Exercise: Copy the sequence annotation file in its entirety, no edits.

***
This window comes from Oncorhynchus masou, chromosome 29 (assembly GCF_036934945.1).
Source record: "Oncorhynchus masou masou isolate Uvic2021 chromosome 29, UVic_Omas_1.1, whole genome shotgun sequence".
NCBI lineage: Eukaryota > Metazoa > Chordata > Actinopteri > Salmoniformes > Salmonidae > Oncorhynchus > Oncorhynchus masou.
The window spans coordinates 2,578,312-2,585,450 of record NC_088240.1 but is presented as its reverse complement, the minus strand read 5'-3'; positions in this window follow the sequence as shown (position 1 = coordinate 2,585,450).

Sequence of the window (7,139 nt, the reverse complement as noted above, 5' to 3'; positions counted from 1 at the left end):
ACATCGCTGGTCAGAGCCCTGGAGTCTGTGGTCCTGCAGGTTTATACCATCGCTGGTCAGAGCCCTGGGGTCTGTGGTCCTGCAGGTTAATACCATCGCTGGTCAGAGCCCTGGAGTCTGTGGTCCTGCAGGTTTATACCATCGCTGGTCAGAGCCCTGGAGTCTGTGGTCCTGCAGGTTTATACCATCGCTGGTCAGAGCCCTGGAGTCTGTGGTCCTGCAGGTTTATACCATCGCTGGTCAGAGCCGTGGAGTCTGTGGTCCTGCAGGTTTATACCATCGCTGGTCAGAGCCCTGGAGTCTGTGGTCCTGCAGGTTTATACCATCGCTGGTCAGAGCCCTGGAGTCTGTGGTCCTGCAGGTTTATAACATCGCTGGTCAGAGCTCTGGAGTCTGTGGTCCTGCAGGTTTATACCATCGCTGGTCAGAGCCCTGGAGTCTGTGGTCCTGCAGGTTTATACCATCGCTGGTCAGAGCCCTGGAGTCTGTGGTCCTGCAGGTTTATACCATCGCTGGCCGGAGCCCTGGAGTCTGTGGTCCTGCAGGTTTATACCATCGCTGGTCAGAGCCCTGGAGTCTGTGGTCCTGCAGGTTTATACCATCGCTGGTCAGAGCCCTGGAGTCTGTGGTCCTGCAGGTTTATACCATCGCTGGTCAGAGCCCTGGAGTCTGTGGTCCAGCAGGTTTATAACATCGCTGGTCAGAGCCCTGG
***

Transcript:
This window comes from Oncorhynchus masou, chromosome 29 (assembly GCF_036934945.1).
Source record: "Oncorhynchus masou masou isolate Uvic2021 chromosome 29, UVic_Omas_1.1, whole genome shotgun sequence".
NCBI lineage: Eukaryota > Metazoa > Chordata > Actinopteri > Salmoniformes > Salmonidae > Oncorhynchus > Oncorhynchus masou.
The window spans coordinates 2,578,312-2,585,450 of record NC_088240.1 but is presented as its reverse complement, the minus strand read 5'-3'; positions in this window follow the sequence as shown (position 1 = coordinate 2,585,450).

Sequence of the window (7,139 nt, the reverse complement as noted above, 5' to 3'; positions counted from 1 at the left end):
ACATCGCTGGTCAGAGCCCTGGAGTCTGTGGTCCTGCAGGTTTATACCATCGCTGGTCAGAGCCCTGGGGTCTGTGGTCCTGCAGGTTAATACCATCGCTGGTCAGAGCCCTGGAGTCTGTGGTCCTGCAGGTTTATACCATCGCTGGTCAGAGCCCTGGAGTCTGTGGTCCTGCAGGTTTATACCATCGCTGGTCAGAGCCCTGGAGTCTGTGGTCCTGCAGGTTTATACCATCGCTGGTCAGAGCCGTGGAGTCTGTGGTCCTGCAGGTTTATACCATCGCTGGTCAGAGCCCTGGAGTCTGTGGTCCTGCAGGTTTATACCATCGCTGGTCAGAGCCCTGGAGTCTGTGGTCCTGCAGGTTTATAACATCGCTGGTCAGAGCTCTGGAGTCTGTGGTCCTGCAGGTTTATACCATCGCTGGTCAGAGCCCTGGAGTCTGTGGTCCTGCAGGTTTATACCATCGCTGGTCAGAGCCCTGGAGTCTGTGGTCCTGCAGGTTTATACCATCGCTGGCCGGAGCCCTGGAGTCTGTGGTCCTGCAGGTTTATACCATCGCTGGTCAGAGCCCTGGAGTCTGTGGTCCTGCAGGTTTATACCATCGCTGGTCAGAGCCCTGGAGTCTGTGGTCCTGCAGGTTTATACCATCGCTGGTCAGAGCCCTGGAGTCTGTGGTCCAGCAGGTTTATAACATCGCTGGTCAGAGCCCTGG